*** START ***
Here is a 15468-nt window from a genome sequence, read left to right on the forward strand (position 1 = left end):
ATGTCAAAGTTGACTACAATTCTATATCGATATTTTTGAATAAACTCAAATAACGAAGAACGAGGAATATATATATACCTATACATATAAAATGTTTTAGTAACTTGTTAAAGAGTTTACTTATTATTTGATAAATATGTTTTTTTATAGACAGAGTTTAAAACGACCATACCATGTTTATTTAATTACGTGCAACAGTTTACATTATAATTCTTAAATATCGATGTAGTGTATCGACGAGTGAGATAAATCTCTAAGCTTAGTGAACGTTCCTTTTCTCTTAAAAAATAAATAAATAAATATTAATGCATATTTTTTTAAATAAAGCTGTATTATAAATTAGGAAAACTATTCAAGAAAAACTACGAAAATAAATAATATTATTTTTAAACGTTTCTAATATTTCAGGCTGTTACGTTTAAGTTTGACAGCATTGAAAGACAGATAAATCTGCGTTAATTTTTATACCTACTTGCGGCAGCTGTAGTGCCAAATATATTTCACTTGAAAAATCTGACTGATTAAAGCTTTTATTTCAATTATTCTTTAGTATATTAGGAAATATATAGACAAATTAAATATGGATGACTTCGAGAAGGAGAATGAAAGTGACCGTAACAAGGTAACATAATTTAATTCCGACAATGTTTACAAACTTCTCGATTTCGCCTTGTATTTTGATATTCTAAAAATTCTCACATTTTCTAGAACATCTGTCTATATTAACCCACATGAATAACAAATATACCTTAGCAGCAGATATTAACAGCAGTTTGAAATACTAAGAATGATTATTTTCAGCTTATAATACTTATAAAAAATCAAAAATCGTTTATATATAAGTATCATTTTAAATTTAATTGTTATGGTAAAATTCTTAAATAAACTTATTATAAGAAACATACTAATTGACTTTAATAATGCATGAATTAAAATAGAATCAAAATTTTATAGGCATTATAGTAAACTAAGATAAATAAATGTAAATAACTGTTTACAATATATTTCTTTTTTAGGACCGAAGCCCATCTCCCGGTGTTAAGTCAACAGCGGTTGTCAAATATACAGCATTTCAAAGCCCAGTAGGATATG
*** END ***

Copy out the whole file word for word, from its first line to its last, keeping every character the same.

Here is a 15468-nt window from a genome sequence, read left to right on the forward strand (position 1 = left end):
ATGTCAAAGTTGACTACAATTCTATATCGATATTTTTGAATAAACTCAAATAACGAAGAACGAGGAATATATATATACCTATACATATAAAATGTTTTAGTAACTTGTTAAAGAGTTTACTTATTATTTGATAAATATGTTTTTTTATAGACAGAGTTTAAAACGACCATACCATGTTTATTTAATTACGTGCAACAGTTTACATTATAATTCTTAAATATCGATGTAGTGTATCGACGAGTGAGATAAATCTCTAAGCTTAGTGAACGTTCCTTTTCTCTTAAAAAATAAATAAATAAATATTAATGCATATTTTTTTAAATAAAGCTGTATTATAAATTAGGAAAACTATTCAAGAAAAACTACGAAAATAAATAATATTATTTTTAAACGTTTCTAATATTTCAGGCTGTTACGTTTAAGTTTGACAGCATTGAAAGACAGATAAATCTGCGTTAATTTTTATACCTACTTGCGGCAGCTGTAGTGCCAAATATATTTCACTTGAAAAATCTGACTGATTAAAGCTTTTATTTCAATTATTCTTTAGTATATTAGGAAATATATAGACAAATTAAATATGGATGACTTCGAGAAGGAGAATGAAAGTGACCGTAACAAGGTAACATAATTTAATTCCGACAATGTTTACAAACTTCTCGATTTCGCCTTGTATTTTGATATTCTAAAAATTCTCACATTTTCTAGAACATCTGTCTATATTAACCCACATGAATAACAAATATACCTTAGCAGCAGATATTAACAGCAGTTTGAAATACTAAGAATGATTATTTTCAGCTTATAATACTTATAAAAAATCAAAAATCGTTTATATATAAGTATCATTTTAAATTTAATTGTTATGGTAAAATTCTTAAATAAACTTATTATAAGAAACATACTAATTGACTTTAATAATGCATGAATTAAAATAGAATCAAAATTTTATAGGCATTATAGTAAACTAAGATAAATAAATGTAAATAACTGTTTACAATATATTTCTTTTTTAGGACCGAAGCCCATCTCCCGGTGTTAAGTCAACAGCGGTTGTCAAATATACAGCATTTCAAAGCCCAGTAGGATATG